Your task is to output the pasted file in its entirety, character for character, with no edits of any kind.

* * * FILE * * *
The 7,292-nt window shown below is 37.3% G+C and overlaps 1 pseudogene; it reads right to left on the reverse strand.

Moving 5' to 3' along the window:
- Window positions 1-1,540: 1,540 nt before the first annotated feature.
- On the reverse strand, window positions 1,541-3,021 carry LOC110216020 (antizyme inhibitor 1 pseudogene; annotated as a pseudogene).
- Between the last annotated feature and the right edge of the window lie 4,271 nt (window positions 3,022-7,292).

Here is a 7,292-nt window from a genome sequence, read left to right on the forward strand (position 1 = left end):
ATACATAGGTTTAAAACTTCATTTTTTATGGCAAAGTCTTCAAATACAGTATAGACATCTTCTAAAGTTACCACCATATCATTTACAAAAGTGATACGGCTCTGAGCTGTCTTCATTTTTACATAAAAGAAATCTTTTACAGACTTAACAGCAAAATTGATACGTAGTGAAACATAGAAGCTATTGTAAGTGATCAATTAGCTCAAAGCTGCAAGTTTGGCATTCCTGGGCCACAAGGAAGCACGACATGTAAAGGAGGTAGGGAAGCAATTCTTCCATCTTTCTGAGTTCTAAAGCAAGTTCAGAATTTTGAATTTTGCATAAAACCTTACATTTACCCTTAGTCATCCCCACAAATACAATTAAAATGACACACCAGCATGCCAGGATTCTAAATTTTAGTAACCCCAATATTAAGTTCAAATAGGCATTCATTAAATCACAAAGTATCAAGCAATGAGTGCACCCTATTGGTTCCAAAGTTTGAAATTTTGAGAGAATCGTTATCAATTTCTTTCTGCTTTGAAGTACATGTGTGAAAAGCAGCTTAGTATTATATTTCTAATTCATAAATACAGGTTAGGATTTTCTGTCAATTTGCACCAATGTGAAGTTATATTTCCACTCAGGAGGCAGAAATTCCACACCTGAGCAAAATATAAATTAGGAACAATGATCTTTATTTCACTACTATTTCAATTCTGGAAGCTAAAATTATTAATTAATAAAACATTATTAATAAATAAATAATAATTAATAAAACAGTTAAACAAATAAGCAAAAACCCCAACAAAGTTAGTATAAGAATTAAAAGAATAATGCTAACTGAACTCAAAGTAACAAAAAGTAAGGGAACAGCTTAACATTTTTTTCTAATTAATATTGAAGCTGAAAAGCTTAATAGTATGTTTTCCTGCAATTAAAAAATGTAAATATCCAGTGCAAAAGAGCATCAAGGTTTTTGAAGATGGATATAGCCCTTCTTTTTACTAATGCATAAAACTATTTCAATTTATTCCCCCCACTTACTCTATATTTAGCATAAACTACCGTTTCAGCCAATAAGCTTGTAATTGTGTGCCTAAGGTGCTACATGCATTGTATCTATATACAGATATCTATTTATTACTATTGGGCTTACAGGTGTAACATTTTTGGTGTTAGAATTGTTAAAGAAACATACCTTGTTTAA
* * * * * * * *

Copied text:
The 7,292-nt window shown below is 37.3% G+C and overlaps 1 pseudogene; it reads right to left on the reverse strand.

Moving 5' to 3' along the window:
- Window positions 1-1,540: 1,540 nt before the first annotated feature.
- On the reverse strand, window positions 1,541-3,021 carry LOC110216020 (antizyme inhibitor 1 pseudogene; annotated as a pseudogene).
- Between the last annotated feature and the right edge of the window lie 4,271 nt (window positions 3,022-7,292).

Here is a 7,292-nt window from a genome sequence, read left to right on the forward strand (position 1 = left end):
ATACATAGGTTTAAAACTTCATTTTTTATGGCAAAGTCTTCAAATACAGTATAGACATCTTCTAAAGTTACCACCATATCATTTACAAAAGTGATACGGCTCTGAGCTGTCTTCATTTTTACATAAAAGAAATCTTTTACAGACTTAACAGCAAAATTGATACGTAGTGAAACATAGAAGCTATTGTAAGTGATCAATTAGCTCAAAGCTGCAAGTTTGGCATTCCTGGGCCACAAGGAAGCACGACATGTAAAGGAGGTAGGGAAGCAATTCTTCCATCTTTCTGAGTTCTAAAGCAAGTTCAGAATTTTGAATTTTGCATAAAACCTTACATTTACCCTTAGTCATCCCCACAAATACAATTAAAATGACACACCAGCATGCCAGGATTCTAAATTTTAGTAACCCCAATATTAAGTTCAAATAGGCATTCATTAAATCACAAAGTATCAAGCAATGAGTGCACCCTATTGGTTCCAAAGTTTGAAATTTTGAGAGAATCGTTATCAATTTCTTTCTGCTTTGAAGTACATGTGTGAAAAGCAGCTTAGTATTATATTTCTAATTCATAAATACAGGTTAGGATTTTCTGTCAATTTGCACCAATGTGAAGTTATATTTCCACTCAGGAGGCAGAAATTCCACACCTGAGCAAAATATAAATTAGGAACAATGATCTTTATTTCACTACTATTTCAATTCTGGAAGCTAAAATTATTAATTAATAAAACATTATTAATAAATAAATAATAATTAATAAAACAGTTAAACAAATAAGCAAAAACCCCAACAAAGTTAGTATAAGAATTAAAAGAATAATGCTAACTGAACTCAAAGTAACAAAAAGTAAGGGAACAGCTTAACATTTTTTTCTAATTAATATTGAAGCTGAAAAGCTTAATAGTATGTTTTCCTGCAATTAAAAAATGTAAATATCCAGTGCAAAAGAGCATCAAGGTTTTTGAAGATGGATATAGCCCTTCTTTTTACTAATGCATAAAACTATTTCAATTTATTCCCCCCACTTACTCTATATTTAGCATAAACTACCGTTTCAGCCAATAAGCTTGTAATTGTGTGCCTAAGGTGCTACATGCATTGTATCTATATACAGATATCTATTTATTACTATTGGGCTTACAGGTGTAACATTTTTGGTGTTAGAATTGTTAAAGAAACATACCTTGTTTAA